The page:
Thursday, September 29, 2011
I spent an hour with the dentist yesterday, as he poked and patched. At the end, he said, cheerily, well, that'll probably hold, but if not, you may want to think about having a crown put on it; it's pretty big! Which I knew; probing the newly rounded out space with my tongue, it felt as if I could stash a couple of chairs and a barcalounger in there. Still, it got done, and it's okay for the moment, so I'm happy.
And I didn't have weird dreams last night. Unusual ones, yes -- I woke thinking about my mother, and how she dressed to go to a cardiologist's office one day and spent the next two weeks in a hospital before dying there. I do think that she was in a fragile state, and their attempts to improve her failing functions made the overall balance worse, tossing her into a seesaw of this is better, but now that's worse. I admit that the phrase they killed her did come to mind, at the time, but now I think probably not. She might have lived another couple of years, but who knows? Overall, it went well but ended badly. My wife tells me that roughly one out of three people going into a hospital die.
I didn't do the bike yesterday -- I did an amazing amount of sleeping, though; probably twelve hours, overall -- and yet my weight dropped another half pound, and my blood sugar was startlingly low. I told my wife that perhaps I shouldn't do the bike today, either, but she seems to feel that yesterday was just a freebie dropped off by Zeus, and I ought not to count on it again today. Probably right.
Got to make a grocery run today, and got to got to got to study French.
Wednesday, September 28, 2011
I became aware of this when I was eating a dish of ice cream last night, and a filling came out. Hmm...is there supposed to be a bit of shiny metal in this Brownie Batter? When a filling comes out, you look at it for a while, trying to think of some plausible reason why you found this in your mouth - one that doesn't involve a filling. Then you oh-so-casually run a tongue over that area - dammit! There's a hole there! Which means, I have to go to the dentist and get it fixed. I have hated going to the dentist ever since it took two freaking years to get my dental plate done, and, along the way, the guy mentioned how my lower jaw had issues. I just know that some day, one of them's going to ask if I've considered having all of those teeth out, too.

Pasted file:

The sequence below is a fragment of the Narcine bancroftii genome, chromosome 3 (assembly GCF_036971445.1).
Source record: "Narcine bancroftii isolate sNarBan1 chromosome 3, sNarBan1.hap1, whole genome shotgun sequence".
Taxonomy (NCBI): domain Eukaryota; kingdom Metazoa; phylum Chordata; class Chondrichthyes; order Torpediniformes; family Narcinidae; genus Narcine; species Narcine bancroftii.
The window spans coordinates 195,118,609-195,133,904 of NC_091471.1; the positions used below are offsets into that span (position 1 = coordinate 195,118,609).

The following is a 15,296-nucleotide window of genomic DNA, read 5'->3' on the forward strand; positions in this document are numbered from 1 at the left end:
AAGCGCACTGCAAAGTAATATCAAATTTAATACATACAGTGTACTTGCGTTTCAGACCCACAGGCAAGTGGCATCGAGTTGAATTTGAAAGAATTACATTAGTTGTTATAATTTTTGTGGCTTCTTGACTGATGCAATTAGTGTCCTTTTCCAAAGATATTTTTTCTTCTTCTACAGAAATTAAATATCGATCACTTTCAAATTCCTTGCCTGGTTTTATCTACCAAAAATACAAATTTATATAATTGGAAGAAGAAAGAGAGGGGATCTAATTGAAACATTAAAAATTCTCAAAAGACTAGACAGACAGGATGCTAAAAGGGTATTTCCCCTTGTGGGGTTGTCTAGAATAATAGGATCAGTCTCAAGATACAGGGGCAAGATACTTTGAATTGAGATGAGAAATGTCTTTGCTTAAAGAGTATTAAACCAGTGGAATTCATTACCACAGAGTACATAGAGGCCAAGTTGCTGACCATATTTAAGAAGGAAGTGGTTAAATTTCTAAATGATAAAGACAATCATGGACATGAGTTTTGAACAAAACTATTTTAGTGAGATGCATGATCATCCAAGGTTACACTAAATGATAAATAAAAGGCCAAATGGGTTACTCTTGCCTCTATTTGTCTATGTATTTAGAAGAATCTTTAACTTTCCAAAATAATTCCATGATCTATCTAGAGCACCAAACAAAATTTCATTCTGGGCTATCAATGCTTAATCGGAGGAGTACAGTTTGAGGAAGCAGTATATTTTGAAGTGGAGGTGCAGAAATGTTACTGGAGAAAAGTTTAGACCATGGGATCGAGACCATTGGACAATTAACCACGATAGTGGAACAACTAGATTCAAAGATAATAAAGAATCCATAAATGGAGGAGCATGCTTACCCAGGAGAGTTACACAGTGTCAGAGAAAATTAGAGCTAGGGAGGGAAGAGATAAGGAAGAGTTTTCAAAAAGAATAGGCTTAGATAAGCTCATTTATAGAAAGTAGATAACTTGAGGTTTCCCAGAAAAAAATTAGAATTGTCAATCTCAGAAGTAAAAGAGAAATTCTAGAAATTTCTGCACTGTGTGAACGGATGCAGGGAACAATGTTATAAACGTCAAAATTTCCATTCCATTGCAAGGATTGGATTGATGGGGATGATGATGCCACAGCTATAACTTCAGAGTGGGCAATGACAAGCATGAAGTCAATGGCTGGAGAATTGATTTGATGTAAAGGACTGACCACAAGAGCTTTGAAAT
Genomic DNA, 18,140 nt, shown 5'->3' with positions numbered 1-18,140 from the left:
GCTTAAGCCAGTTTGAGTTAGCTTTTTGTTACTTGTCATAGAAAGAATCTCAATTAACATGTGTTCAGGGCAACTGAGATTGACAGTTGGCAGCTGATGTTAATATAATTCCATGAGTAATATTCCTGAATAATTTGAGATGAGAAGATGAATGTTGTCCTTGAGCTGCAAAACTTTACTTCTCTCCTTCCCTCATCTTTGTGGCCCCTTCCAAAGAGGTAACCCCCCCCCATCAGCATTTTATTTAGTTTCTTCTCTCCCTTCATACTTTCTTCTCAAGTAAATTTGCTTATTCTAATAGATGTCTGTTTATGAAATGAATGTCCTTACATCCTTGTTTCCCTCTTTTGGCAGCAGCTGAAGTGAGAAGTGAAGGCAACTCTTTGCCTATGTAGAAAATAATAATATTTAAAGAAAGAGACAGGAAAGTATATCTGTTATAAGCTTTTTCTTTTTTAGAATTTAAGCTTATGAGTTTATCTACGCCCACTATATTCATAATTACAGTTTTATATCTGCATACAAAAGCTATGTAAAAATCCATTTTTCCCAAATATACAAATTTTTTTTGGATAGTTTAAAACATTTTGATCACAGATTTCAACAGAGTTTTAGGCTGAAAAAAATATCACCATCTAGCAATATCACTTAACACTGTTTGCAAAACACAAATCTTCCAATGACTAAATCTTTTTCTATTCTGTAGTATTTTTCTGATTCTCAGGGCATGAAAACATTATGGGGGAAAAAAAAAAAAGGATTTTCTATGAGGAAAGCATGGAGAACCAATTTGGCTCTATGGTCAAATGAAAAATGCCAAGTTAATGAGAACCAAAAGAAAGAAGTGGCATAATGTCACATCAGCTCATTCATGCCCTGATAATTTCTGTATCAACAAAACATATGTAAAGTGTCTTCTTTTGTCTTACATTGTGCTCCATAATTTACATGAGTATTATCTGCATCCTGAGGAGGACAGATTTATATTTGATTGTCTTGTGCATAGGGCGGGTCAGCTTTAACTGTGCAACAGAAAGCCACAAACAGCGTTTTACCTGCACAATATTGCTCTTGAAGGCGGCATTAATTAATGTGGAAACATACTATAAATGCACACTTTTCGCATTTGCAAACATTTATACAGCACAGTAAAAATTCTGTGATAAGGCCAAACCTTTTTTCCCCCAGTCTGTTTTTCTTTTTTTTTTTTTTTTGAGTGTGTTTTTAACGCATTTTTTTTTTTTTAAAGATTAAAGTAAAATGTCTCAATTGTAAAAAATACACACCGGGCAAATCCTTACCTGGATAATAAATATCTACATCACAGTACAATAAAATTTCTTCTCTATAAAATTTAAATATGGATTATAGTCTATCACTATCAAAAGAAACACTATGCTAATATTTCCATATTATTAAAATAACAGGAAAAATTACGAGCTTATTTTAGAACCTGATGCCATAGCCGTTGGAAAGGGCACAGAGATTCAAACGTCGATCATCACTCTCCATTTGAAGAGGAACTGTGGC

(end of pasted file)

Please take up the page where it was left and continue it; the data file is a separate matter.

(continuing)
That loss was, I think, the reason I had such a very weird dream last night. It involved living in the apartment I occupied as a kid, but this time with my wife and daughter, while my wife tried to get the bedroom painted, being told by the painter that it was impossible because the paint kept sliding off the walls, and I couldn't find my car keys, so I asked Fidel Castro, who was living with us, and he didn't know, but we got to talking about a speech he was going to give, and I tried to get him to focus on content and less on speaking for ten hours straight, only halfway through that, I noticed that the huge pool that wasn't there when I was a kid but seemed to be there now, in the park next door, had a ferry capsizing in it, with hundreds of people sinking beneath the suddenly turbulent water, and only a few coming back up, and I thought I really should call 911, only I was on the phone with a coworker about how I would be late getting into work because I couldn't find my keys....
I mean, it was a weird dream. And I think it was because I kept thinking about this damn filling thing.
Plus, today, I really need to study some French, which, to my surprise, is starting to back up on me. I thought hey, half an hour a week, how bad can it be, but when you say sure, give me lots of homework --she does, and unlike homework when you were a kid, she doesn't check it, she just assumes I did it unless I have questions. Which I do, at the moment, because I just cannot get the difference of the sounds AN and IN into my head. Yesterday I learned that I've been saying bain and main and sans entirely wrong. I do want to know this, but damn! That really sucks! Calls into question a lot of my pronunciations, about which I've been a little sensitive lately.
On the plus side, I'm still slowly losing weight, and my blood sugar is outstanding. (It was only thinking about those numbers that kept me from baking brownies last night.) So there's that. (But as a comedian said years ago, being pleased about something that involves not doing something is hard to sustain. Its like when you're on a diet, and you don't eat the hamburger bun. Where's the pleasure in that?) I did get mostly positive comments from a French friend about a recital I'd done, where I thought I was pretty poor, and he thought I was mostly OK. And I heard from a friend in Switzerland with whom I'd lost contact. That was rather a delight, too.
Still, I could use a little distraction, I think. Just a little.... Maybe I'll have some ice cream.
Wait, what's this metal thing in my mouth?
Monday, September 26, 2011
(Call Center | New Zealand)
Me: “How can I help you today?”
Customer: “I’m looking for a parcel.”
Me: “May I have your tracking number, please?”
Customer: “My what?”
Me: “Your tracking number. All of our parcels have tracking numbers which the sender can give you if you do not have it.”
Customer: “Why don’t you have it?”
Me: “Because I didn’t send you the parcel.”
Customer: “So, who did then?”
Me: “Sir, do you not know who sent you the item?”